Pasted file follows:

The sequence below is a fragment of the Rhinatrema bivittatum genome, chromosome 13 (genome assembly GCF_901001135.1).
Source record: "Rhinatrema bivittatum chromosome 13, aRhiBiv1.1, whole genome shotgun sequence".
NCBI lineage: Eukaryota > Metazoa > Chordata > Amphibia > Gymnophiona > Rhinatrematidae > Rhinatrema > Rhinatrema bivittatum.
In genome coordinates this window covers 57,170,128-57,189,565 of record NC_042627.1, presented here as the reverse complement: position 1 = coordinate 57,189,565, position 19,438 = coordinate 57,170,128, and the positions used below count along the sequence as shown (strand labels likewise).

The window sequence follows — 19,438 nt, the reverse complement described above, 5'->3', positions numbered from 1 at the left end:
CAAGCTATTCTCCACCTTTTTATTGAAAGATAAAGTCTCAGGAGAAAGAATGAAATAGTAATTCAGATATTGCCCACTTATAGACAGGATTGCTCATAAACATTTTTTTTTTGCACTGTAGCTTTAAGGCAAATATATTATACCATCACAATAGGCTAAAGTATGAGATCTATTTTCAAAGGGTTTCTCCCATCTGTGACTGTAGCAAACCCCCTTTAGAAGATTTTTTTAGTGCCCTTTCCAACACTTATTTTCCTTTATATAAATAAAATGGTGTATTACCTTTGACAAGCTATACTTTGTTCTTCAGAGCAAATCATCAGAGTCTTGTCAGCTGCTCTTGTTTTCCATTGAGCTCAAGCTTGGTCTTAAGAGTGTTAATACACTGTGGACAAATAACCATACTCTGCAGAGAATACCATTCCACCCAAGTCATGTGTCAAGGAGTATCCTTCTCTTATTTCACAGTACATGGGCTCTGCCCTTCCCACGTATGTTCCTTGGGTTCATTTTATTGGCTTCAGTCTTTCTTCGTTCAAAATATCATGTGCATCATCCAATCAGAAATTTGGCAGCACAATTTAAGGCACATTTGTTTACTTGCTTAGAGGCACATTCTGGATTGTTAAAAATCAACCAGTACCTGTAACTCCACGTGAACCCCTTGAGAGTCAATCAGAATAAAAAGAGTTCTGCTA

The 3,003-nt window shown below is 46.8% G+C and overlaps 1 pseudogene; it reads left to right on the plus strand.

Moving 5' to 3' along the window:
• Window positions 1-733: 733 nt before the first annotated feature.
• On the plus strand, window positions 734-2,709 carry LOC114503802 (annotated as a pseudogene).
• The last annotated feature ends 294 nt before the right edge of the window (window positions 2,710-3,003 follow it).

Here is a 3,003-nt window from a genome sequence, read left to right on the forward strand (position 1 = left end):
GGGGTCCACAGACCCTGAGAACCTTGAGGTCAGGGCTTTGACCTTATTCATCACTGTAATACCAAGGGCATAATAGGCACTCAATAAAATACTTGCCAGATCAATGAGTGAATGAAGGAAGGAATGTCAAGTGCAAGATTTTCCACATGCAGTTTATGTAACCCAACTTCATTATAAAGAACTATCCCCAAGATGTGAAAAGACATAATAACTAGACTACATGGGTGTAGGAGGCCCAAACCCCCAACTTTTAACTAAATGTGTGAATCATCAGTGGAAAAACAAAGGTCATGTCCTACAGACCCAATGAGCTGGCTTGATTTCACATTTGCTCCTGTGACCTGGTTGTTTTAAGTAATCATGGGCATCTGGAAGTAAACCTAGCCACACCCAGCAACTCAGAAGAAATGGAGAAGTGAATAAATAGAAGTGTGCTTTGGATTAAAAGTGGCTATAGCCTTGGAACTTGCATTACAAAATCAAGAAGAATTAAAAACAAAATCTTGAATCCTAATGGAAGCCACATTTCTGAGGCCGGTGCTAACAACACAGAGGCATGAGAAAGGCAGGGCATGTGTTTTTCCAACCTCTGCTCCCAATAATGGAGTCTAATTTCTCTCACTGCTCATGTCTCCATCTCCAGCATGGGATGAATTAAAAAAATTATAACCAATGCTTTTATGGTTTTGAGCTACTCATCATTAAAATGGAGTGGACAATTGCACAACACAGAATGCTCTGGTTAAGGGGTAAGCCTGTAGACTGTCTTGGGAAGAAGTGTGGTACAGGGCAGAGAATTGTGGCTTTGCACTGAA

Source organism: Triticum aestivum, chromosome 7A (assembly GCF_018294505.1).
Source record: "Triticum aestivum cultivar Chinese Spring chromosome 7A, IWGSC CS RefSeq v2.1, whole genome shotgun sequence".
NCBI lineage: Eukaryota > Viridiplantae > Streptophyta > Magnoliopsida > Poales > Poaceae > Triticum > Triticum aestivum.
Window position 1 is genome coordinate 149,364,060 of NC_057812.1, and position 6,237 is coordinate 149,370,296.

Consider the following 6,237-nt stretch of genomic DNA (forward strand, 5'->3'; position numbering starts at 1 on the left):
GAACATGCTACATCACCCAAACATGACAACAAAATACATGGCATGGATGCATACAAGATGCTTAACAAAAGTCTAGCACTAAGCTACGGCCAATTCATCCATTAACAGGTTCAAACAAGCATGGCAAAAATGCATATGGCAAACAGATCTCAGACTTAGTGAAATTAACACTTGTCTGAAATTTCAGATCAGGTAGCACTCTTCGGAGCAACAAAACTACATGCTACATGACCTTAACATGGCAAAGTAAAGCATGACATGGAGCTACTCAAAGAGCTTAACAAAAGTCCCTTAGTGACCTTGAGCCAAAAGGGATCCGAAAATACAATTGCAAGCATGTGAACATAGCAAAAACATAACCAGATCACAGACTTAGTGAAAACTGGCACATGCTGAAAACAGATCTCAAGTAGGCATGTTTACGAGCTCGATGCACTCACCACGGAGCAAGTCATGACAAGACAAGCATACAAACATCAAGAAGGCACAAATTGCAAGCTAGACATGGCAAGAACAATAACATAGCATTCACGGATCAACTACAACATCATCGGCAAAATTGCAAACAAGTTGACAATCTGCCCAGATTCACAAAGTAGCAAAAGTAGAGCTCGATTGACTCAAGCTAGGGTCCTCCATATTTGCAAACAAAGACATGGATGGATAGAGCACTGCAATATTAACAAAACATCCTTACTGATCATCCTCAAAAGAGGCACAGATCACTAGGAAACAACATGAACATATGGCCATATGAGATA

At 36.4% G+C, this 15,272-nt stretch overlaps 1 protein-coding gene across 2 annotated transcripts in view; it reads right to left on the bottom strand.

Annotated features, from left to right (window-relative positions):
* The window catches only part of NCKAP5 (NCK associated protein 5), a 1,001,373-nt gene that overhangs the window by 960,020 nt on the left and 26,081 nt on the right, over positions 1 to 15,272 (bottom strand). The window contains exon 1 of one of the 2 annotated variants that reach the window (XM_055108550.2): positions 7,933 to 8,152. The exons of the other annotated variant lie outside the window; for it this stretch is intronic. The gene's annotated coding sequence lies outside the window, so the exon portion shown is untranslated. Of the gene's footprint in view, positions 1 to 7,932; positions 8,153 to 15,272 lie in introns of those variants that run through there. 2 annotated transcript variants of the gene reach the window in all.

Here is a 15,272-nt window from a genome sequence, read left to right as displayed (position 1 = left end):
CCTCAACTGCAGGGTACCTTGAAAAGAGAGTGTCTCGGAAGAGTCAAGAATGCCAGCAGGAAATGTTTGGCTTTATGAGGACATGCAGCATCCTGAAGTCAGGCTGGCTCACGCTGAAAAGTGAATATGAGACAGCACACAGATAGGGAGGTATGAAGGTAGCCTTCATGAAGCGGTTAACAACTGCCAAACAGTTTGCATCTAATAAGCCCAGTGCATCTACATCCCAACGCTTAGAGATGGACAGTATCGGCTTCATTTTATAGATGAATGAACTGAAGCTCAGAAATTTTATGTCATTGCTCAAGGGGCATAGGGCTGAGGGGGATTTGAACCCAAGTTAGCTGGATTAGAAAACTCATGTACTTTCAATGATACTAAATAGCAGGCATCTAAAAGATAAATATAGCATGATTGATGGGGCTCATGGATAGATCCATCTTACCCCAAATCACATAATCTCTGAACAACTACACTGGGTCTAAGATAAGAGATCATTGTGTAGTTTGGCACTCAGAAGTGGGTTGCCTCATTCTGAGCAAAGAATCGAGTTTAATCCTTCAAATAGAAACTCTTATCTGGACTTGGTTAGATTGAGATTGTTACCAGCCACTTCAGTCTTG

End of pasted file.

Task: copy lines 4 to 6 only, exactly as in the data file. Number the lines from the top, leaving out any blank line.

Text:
In genome coordinates this window covers 57,170,128-57,189,565 of record NC_042627.1, presented here as the reverse complement: position 1 = coordinate 57,189,565, position 19,438 = coordinate 57,170,128, and the positions used below count along the sequence as shown (strand labels likewise).

The window sequence follows — 19,438 nt, the reverse complement described above, 5'->3', positions numbered from 1 at the left end:
CAAGCTATTCTCCACCTTTTTATTGAAAGATAAAGTCTCAGGAGAAAGAATGAAATAGTAATTCAGATATTGCCCACTTATAGACAGGATTGCTCATAAACATTTTTTTTTTGCACTGTAGCTTTAAGGCAAATATATTATACCATCACAATAGGCTAAAGTATGAGATCTATTTTCAAAGGGTTTCTCCCATCTGTGACTGTAGCAAACCCCCTTTAGAAGATTTTTTTAGTGCCCTTTCCAACACTTATTTTCCTTTATATAAATAAAATGGTGTATTACCTTTGACAAGCTATACTTTGTTCTTCAGAGCAAATCATCAGAGTCTTGTCAGCTGCTCTTGTTTTCCATTGAGCTCAAGCTTGGTCTTAAGAGTGTTAATACACTGTGGACAAATAACCATACTCTGCAGAGAATACCATTCCACCCAAGTCATGTGTCAAGGAGTATCCTTCTCTTATTTCACAGTACATGGGCTCTGCCCTTCCCACGTATGTTCCTTGGGTTCATTTTATTGGCTTCAGTCTTTCTTCGTTCAAAATATCATGTGCATCATCCAATCAGAAATTTGGCAGCACAATTTAAGGCACATTTGTTTACTTGCTTAGAGGCACATTCTGGATTGTTAAAAATCAACCAGTACCTGTAACTCCACGTGAACCCCTTGAGAGTCAATCAGAATAAAAAGAGTTCTGCTA